The silver fir (Abies alba) is found on the cool, deep-soiled slopes of the flanks of the Pyrenees, from Navarre to Montseny, forming pure fir woods or, more often, mixed forests with beech trees. The most important areas are in Lleida (Lérida), with 170 square kilometres. It extends from 700 to 1700 meters elevation, but its main areas are localized in more humid and dark valleys; these forests are dark, with acidic soil, due to the decomposition of the needles of evergreens. At higher elevations they are often replaced by black pine (Pinus uncinata). These fir forests sometimes contain maples (Acer pseudoplatanus) and their undergrowth is very similar to that of the beech forest. Like these, they are distinctly Euro-Iberian.
The Mediterranean region occupies the rest of the peninsula (the greater part of it), as well as the Balearic Islands. The principal characteristic of the region is the existence of a quite lengthy period of summer drought, which may last anywhere from 2 to 4 months, but which, regardless of length, is always quite distinct. Rainfall can range from 1500 mm to less than 350 mm. Temperatures range from regions that have no frost for many years to those that reach -20 °C, or even lower, every winter.
If one ignores, for the moment, the influence of the mountains, the typical Mediterranean peninsular forest is made up of evergreen trees: oak forests, cork oaks, wild olives, juniper, and so on. These are accompanied or replaced in the warmer regions and eroded by forests of Aleppo pine (Pinus halepensis) and in areas of sandy ground and fixed sand dunes by juniper and stone pine forests. Exceptions to the rule are the more arid region in the southeast, the lower regions of the provinces of Murcia and Almeria, where the only vegetation is the European fan palm (Chamaerops humilis), and thorny thickets of blackthorn and at higher elevations, Kermes oak groves and mastic (Pistacia lentiscus). The same can be said of the salty or endorheic zones, with great differences in temperature, such as the depression of the Ebro, Hoya de Baza and the chalky marls further inland.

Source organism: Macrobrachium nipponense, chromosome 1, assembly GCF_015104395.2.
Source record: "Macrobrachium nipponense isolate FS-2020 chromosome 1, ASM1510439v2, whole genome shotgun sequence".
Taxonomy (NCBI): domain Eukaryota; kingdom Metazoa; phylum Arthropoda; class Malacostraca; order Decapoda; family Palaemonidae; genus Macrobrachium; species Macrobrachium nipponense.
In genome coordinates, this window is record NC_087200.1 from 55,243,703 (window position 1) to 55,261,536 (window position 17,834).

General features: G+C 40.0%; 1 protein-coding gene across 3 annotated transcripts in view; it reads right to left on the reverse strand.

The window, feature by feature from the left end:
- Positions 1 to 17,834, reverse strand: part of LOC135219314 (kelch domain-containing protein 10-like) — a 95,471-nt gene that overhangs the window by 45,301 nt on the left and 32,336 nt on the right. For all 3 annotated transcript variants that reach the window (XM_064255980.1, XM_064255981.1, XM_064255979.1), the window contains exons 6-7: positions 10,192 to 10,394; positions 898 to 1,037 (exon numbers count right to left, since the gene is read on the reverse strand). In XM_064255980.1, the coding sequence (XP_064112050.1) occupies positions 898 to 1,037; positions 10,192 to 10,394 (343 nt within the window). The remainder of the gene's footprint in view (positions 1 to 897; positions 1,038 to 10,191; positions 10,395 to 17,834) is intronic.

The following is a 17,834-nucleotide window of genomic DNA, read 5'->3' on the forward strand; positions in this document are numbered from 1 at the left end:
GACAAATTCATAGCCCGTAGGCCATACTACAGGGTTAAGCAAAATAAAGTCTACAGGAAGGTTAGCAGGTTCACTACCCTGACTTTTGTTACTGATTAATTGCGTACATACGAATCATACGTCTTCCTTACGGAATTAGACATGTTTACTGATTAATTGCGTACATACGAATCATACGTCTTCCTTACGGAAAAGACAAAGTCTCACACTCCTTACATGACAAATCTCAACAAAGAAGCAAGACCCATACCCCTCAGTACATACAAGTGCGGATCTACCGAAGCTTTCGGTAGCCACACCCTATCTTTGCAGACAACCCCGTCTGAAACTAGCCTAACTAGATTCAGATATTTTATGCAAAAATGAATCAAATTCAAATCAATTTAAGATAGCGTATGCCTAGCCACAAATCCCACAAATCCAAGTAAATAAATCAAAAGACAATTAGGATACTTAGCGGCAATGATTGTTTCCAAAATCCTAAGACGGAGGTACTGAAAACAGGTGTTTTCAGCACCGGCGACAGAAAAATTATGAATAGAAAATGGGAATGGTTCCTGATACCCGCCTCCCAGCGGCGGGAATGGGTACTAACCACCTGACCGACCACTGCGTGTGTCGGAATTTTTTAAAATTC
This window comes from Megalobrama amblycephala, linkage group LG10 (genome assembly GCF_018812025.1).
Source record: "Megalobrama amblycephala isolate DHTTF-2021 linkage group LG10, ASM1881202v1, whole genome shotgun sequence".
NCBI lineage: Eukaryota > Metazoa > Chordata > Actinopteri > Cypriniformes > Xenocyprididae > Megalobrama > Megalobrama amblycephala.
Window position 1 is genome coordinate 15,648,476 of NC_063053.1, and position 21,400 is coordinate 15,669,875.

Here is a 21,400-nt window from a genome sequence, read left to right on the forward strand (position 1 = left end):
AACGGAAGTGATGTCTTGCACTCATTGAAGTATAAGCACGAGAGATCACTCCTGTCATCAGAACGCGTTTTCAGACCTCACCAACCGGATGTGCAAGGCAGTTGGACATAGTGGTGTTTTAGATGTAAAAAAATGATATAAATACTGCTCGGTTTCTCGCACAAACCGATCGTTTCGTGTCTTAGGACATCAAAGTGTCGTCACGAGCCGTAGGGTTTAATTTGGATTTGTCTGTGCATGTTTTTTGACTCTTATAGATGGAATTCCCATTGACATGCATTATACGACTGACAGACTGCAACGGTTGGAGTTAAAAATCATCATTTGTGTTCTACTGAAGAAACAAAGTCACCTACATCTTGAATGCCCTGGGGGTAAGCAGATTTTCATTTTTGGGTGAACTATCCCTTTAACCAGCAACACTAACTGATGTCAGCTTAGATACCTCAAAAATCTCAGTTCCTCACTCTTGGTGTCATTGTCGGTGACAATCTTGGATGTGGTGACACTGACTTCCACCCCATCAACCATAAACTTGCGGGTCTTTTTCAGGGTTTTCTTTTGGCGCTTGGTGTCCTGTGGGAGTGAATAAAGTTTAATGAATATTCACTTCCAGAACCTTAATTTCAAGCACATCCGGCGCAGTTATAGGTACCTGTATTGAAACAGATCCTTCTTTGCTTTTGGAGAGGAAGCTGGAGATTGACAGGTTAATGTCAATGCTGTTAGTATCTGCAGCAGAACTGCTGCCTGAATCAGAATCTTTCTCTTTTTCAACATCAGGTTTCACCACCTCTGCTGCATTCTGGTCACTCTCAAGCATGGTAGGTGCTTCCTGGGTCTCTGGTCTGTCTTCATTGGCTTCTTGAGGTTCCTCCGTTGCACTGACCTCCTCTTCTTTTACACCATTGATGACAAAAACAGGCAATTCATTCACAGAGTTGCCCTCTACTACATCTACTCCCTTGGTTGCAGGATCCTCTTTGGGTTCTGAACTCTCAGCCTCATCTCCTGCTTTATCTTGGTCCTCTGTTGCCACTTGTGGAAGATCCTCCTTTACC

Of all the oaks, the Pyrenean oak (Quercus pyrenaica) is the most resistant to drought and the continental-style climate. These forests, of a sub-Atlantic character, often represent the shift from Mediterranean vegetation to Atlantic vegetation. They cover a wide area of the peninsula and are of great importance, above all on the mountain ranges in the centre of the peninsula; from the interior of Galicia and extending south of the Cordillera Cantábrica they extend throughout the Sistema Central, reaching, to the south, (though scarce by the time they reach this region) the Sierra Nevada and Cádiz. They usually extend from 700 to 800 metres to 1500 to 1600 m elevation. They prefer siliceous soil and, as elevation increases, they replace the damp oak forests and cork oak; on the high ground they give way to Scots pine (Pinus sylvestris) forests or to los piornales serranos with creeping juniper. In areas where the influence of the Atlantic is more evident, they are taken over by heather and Erica australis; in the remainder, in clearings and in more degraded phases, rock rose (Cistaceae) mixed with laurel leaf and Spanish lavender (Lavandula stoechas) is more frequent. Their natural range is usually covered by forests of Scots pine or maritime pine.